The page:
As the end of the year approaches, we take a look back at the ten biggest analysis articles on just-drinks over the last 12 months.
When The Coca-Cola Co branched into alcohol in 2018, the move made headline news. The chuhai drink, under the brand name Lemon-dou, was designed to tap into the growing demand in the country for spirit-and-soda RTDs. Recently, the group announced that Lemon-dou’s sales are projected to reach 67.2m litres by the end of this year, demonstrating the brand has successfully grown to become one of Japan’s key flavoured alcohol beverages.
Concha y Toro has outlined strategies that wine companies can adopt to connect with consumers once the coronavirus pandemic has subsided, including targetting new occasions such as the virtual catch-up.In a presentation on consumer trends in June, the UK unit of the Chile-based wine group said COVID-19 has permanently changed the way people shop.
Ben Cooper examines how COVID-19 is giving progressive companies the chance to show the ideals of conscious capitalism in action, and how corporate engagement in addressing major global issues, such as climate change and poverty, might be affected by the coronavirus pandemic.
UK spirits distributor Highball Brands has recently announced the launch of Drinks Drop – a not-for-profit cocktail delivery service that will partner with some of the biggest bars around the UK to bring high-quality, premixed cocktails right to the consumer’s doorstep. Another example of a drinks company adapting its business model in response to the COVID-19 pandemic, the service is an effective, low-cost solution to support local businesses that have been forced to close.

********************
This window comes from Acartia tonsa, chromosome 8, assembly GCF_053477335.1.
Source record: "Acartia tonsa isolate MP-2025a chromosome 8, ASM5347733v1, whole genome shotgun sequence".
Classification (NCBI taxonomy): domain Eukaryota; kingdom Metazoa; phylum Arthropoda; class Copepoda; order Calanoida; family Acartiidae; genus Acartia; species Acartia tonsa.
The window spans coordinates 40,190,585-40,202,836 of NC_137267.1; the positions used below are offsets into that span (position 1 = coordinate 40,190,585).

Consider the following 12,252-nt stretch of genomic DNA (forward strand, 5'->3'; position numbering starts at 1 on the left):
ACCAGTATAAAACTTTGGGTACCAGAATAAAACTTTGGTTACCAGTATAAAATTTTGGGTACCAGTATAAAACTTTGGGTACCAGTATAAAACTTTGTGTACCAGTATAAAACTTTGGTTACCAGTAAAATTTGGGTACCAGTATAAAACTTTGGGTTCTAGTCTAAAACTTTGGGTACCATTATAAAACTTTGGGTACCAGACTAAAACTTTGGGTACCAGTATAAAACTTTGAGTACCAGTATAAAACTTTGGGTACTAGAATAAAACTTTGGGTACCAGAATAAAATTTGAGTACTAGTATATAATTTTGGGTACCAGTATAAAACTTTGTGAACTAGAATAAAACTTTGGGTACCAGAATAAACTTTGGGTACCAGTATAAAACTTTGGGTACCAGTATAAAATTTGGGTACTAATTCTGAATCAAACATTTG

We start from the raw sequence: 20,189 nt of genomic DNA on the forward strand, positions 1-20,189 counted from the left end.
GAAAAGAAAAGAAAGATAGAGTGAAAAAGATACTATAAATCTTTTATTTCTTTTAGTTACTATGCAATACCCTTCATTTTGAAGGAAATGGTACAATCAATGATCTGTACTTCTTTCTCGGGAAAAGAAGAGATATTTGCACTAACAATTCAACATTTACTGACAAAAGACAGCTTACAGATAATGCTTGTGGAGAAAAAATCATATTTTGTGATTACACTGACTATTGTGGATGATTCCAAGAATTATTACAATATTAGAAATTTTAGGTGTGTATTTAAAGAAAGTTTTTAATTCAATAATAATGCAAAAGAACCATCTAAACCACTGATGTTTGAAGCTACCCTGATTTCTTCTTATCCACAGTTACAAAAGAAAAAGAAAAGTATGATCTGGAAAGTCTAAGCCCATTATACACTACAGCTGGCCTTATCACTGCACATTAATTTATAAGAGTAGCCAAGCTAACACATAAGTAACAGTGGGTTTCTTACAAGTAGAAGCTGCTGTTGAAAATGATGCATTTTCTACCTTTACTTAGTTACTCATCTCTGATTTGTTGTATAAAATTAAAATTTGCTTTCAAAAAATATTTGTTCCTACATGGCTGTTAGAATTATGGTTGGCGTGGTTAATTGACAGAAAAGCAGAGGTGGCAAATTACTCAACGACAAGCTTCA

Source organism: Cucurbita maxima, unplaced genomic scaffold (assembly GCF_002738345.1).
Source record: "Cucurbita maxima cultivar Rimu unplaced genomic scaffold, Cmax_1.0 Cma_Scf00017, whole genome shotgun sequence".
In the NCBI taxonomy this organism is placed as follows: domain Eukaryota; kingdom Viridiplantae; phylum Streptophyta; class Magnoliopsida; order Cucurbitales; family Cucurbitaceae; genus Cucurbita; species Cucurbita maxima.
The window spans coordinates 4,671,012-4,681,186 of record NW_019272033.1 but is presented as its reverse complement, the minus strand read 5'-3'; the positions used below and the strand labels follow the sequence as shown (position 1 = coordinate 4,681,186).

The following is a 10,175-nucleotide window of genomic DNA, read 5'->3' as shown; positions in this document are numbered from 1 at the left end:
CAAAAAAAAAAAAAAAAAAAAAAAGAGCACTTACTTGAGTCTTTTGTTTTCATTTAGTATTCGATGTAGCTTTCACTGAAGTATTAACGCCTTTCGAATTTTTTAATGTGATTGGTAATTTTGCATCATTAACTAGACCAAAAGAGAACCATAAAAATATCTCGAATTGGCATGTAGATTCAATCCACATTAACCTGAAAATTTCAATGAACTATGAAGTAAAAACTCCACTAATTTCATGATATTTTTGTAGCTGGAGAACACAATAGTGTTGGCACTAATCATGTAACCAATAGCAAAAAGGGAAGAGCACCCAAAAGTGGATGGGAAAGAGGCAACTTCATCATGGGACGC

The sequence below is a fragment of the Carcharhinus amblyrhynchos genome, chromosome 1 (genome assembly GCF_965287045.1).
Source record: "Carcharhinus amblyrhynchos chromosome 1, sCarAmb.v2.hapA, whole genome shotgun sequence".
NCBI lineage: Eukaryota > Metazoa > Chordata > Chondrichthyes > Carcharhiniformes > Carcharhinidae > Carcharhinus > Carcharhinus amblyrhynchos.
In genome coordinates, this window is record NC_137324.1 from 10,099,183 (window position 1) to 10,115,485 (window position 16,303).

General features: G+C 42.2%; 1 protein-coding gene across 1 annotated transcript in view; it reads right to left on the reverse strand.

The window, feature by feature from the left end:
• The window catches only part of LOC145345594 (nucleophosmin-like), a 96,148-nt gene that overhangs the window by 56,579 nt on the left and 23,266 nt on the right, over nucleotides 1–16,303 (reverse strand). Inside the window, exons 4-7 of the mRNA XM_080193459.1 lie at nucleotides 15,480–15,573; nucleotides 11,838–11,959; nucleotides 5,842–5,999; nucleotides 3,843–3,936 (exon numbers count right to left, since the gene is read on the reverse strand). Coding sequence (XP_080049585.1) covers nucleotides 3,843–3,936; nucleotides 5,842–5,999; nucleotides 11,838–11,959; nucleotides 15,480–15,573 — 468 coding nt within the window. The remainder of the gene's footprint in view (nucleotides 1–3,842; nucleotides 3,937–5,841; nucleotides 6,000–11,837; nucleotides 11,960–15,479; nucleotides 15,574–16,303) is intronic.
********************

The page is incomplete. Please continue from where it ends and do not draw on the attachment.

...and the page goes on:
Having taken a break for 13 months to bring a human into the world, Laura Foster re-dons her consumer trends chapeau and finds our drinking habits to be much-changed compared to when she left us.
COVID-19 continues to affect consumer trends in all markets, throwing some off course and speeding others up – including the shift to e-commerce. As more FMCG companies look at direct-to-consumer options, retailers will need to pivot to an omnichannel presence when lockdowns are lifted, says consumer trends commentator Lucy Britner.
In 2003, I was living in Taipei at the height of the SARS panic. The city was a sea of facemasks, hand sanitiser and wary residents. At a time when everyone had a SARS story, I spoke to one doctor whose hospital was quarantined without warning, trapping staff, patients and even those who had dropped by to visit relatives. That the latest coronavirus outbreak is bigger than SARS is evident in the numbers.
CFOs are not known for their excitability but, in June, Heineken’s finance head could hardly contain herself. “I have to be careful I don’t sound too enthusiastic,” Laurence Debroux told a virtual audience of analysts on Deutsche Bank’s Consumer Conference 2020 video call. “My investor relations is looking at me, thinking, ‘this is a difficult time, you have to be gloomier!'”
While many markets are the subjects of a second wave of lockdowns right now, and the subsequent effect these latest COVID measures are having on the on-premise channel, Heineken’s UK division drew up a plan of attack for pubs and bars when – if? – they are allowed to reopen early next month.
As the COVID-19 pandemic continues, consumer trends columnist Lucy Britner looks at how the crisis will change consumer behaviour.